1. Check if you already have an auto-generated sitemap
Sitemaps are typically auto-generated and auto-updated regularly to account for page changes. Shopify automatically creates one and updates it weekly for all stores at yourdomain.com/sitemap.xml, although it does not include hreflang.
If you have an auto-generated sitemap, you should check within your CMS, app, or plug-in’s settings for an automated way to insert hreflang tags. If it has this, this is the best option. Note that Shopify does not allow for sitemap editing at this time.
If you can’t edit your auto-generated sitemap or don’t have one, you can create a manual hreflang sitemap to go alongside your automated one.
2. Start with a sitemap template
3. Add all pages on your site
Make sure to include any page you’d like Google and other search engines to crawl. If you don’t need them to crawl a page, you can leave it off. Only include canonical versions of your URLs.
4. Add all international versions of each page
This is where your local SEO efforts come into play. If you’ve altered pages from your original website to account for regional language and cultural differences, you can add those pages at this step. If a page doesn’t have an international version, it’s OK to leave it blank.
5. Export and upload the sitemap to your website
Copy the final version of your sitemap into a text editor that can save XML files, such as Microsoft Visual Code, and save it so that you can upload it to your site. In Shopify, this can be done under the Files section of Admin.
Sitemaps are typically uploaded to the root domain and named sitemap so you can find them at website.com/sitemap.xml. However, this is just a standard convention—it is not a requirement.
6. Submit the sitemap to Google Search Console
Submitting your sitemap to Google Search Console alerts Google to the new file and speeds up the time it takes for Google to crawl it. It will also tell you if there are any errors in the file. Note that it’s OK to submit a second sitemap alongside your site’s original one.
Best practices for creating an hreflang sitemap
There are several ways to maximize your benefit from your hreflang sitemap:
Keep it updated
Ensure you regularly update your sitemap when adding new pages to your site. A complete sitemap should include all the URLs (or all the pages) on your site.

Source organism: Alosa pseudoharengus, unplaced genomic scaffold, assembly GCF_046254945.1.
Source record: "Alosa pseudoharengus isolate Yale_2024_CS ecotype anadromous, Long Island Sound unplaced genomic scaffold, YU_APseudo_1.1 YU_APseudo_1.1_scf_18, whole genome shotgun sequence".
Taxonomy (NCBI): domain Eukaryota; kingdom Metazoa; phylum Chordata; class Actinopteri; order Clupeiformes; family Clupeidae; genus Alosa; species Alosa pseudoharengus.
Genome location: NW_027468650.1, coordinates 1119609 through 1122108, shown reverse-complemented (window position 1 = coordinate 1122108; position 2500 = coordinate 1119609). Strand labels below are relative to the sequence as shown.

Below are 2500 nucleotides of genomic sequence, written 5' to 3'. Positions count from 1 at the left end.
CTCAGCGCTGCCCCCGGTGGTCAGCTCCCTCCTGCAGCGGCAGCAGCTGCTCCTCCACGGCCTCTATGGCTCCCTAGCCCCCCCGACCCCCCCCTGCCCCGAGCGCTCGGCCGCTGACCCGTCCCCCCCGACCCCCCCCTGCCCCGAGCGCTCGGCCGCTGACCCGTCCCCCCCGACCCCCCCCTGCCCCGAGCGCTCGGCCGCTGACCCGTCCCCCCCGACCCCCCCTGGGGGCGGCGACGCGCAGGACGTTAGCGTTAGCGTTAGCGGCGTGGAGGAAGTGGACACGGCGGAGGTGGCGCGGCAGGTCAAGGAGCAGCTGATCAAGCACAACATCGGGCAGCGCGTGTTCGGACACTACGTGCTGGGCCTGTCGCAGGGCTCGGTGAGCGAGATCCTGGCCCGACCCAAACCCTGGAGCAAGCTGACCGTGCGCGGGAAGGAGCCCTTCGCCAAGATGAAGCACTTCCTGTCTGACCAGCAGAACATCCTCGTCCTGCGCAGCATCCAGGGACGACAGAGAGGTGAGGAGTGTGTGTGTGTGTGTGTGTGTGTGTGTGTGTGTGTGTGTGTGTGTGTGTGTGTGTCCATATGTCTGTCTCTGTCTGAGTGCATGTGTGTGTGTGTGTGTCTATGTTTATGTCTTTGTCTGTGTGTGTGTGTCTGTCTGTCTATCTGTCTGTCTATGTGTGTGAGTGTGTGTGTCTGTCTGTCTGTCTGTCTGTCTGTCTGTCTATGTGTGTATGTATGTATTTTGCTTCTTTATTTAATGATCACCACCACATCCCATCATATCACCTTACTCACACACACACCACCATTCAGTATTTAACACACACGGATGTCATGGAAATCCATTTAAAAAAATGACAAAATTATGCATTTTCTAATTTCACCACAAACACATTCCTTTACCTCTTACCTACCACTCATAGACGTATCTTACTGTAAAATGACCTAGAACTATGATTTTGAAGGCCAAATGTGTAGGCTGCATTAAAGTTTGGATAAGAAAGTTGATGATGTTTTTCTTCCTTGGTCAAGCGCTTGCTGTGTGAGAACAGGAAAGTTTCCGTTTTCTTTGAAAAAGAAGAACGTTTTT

Check it for errors
Google Search Console will flag any unreadable pages in its sitemap report. These are usually the result of typos or outdated pages and should be updated right away.
Have a clear x-default
Every hreflang set must include a default version for non-regional searches, as defined with the “x-default” tag. The default page is typically the .com version of your site. Make sure to include this.
Hreflang sitemap FAQ
What's the difference between hreflang tags in HTML and XML sitemaps?
HTML and XML sitemaps are two places where a website can house its hreflang tags. It makes no difference to search engines which one you use. The only difference is how easy it is for the website owner to maintain, which depends on CMS functionality.
Can I use hreflang for similar languages in different countries?
Yes, hreflang tags have both language and region in their syntax. For example, an hreflang can distinguish between the English versions of a site in the United States, Canada, and Australia.
How often should I update hreflang annotations?
You should update hreflang annotations every time you add or remove a page on one of your sites.
What are common hreflang mistakes to avoid?
The most common hreflangs mistakes are only applying hreflangs to the homepage and forgetting to include a default (“x-default”) option.
What should I do when hreflang implementation goes wrong?
Most hreflang issues can be quickly addressed. Update hreflang in your sitemap (or HTML), immediately submit it to Google Search Console, and then check back in 24 to 48 hours to confirm it has been read properly.